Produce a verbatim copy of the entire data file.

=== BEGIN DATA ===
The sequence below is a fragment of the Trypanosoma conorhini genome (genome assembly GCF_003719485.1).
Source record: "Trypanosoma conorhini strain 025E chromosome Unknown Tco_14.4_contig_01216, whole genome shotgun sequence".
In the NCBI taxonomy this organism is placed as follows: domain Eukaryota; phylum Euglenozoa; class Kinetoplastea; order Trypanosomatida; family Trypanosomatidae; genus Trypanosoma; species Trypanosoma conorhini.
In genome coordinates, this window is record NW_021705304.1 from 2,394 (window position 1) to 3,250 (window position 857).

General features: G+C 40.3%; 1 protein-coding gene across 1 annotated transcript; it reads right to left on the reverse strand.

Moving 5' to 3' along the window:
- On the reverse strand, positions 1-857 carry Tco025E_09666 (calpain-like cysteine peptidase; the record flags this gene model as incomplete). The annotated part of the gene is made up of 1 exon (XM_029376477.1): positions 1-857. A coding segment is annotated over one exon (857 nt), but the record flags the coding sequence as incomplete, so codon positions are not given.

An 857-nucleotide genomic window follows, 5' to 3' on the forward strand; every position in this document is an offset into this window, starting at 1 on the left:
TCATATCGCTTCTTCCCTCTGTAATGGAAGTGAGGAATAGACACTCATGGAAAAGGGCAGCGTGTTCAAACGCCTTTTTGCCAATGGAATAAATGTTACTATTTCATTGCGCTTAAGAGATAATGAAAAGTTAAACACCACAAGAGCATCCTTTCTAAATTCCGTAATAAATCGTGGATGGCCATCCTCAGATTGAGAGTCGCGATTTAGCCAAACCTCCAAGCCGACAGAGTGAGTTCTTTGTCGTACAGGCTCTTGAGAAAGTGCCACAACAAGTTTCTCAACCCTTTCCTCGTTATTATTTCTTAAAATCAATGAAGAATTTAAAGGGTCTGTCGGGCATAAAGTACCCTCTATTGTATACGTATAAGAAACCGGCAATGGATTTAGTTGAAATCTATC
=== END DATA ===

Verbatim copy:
The sequence below is a fragment of the Trypanosoma conorhini genome (genome assembly GCF_003719485.1).
Source record: "Trypanosoma conorhini strain 025E chromosome Unknown Tco_14.4_contig_01216, whole genome shotgun sequence".
In the NCBI taxonomy this organism is placed as follows: domain Eukaryota; phylum Euglenozoa; class Kinetoplastea; order Trypanosomatida; family Trypanosomatidae; genus Trypanosoma; species Trypanosoma conorhini.
In genome coordinates, this window is record NW_021705304.1 from 2,394 (window position 1) to 3,250 (window position 857).

General features: G+C 40.3%; 1 protein-coding gene across 1 annotated transcript; it reads right to left on the reverse strand.

Moving 5' to 3' along the window:
- On the reverse strand, positions 1-857 carry Tco025E_09666 (calpain-like cysteine peptidase; the record flags this gene model as incomplete). The annotated part of the gene is made up of 1 exon (XM_029376477.1): positions 1-857. A coding segment is annotated over one exon (857 nt), but the record flags the coding sequence as incomplete, so codon positions are not given.

An 857-nucleotide genomic window follows, 5' to 3' on the forward strand; every position in this document is an offset into this window, starting at 1 on the left:
TCATATCGCTTCTTCCCTCTGTAATGGAAGTGAGGAATAGACACTCATGGAAAAGGGCAGCGTGTTCAAACGCCTTTTTGCCAATGGAATAAATGTTACTATTTCATTGCGCTTAAGAGATAATGAAAAGTTAAACACCACAAGAGCATCCTTTCTAAATTCCGTAATAAATCGTGGATGGCCATCCTCAGATTGAGAGTCGCGATTTAGCCAAACCTCCAAGCCGACAGAGTGAGTTCTTTGTCGTACAGGCTCTTGAGAAAGTGCCACAACAAGTTTCTCAACCCTTTCCTCGTTATTATTTCTTAAAATCAATGAAGAATTTAAAGGGTCTGTCGGGCATAAAGTACCCTCTATTGTATACGTATAAGAAACCGGCAATGGATTTAGTTGAAATCTATC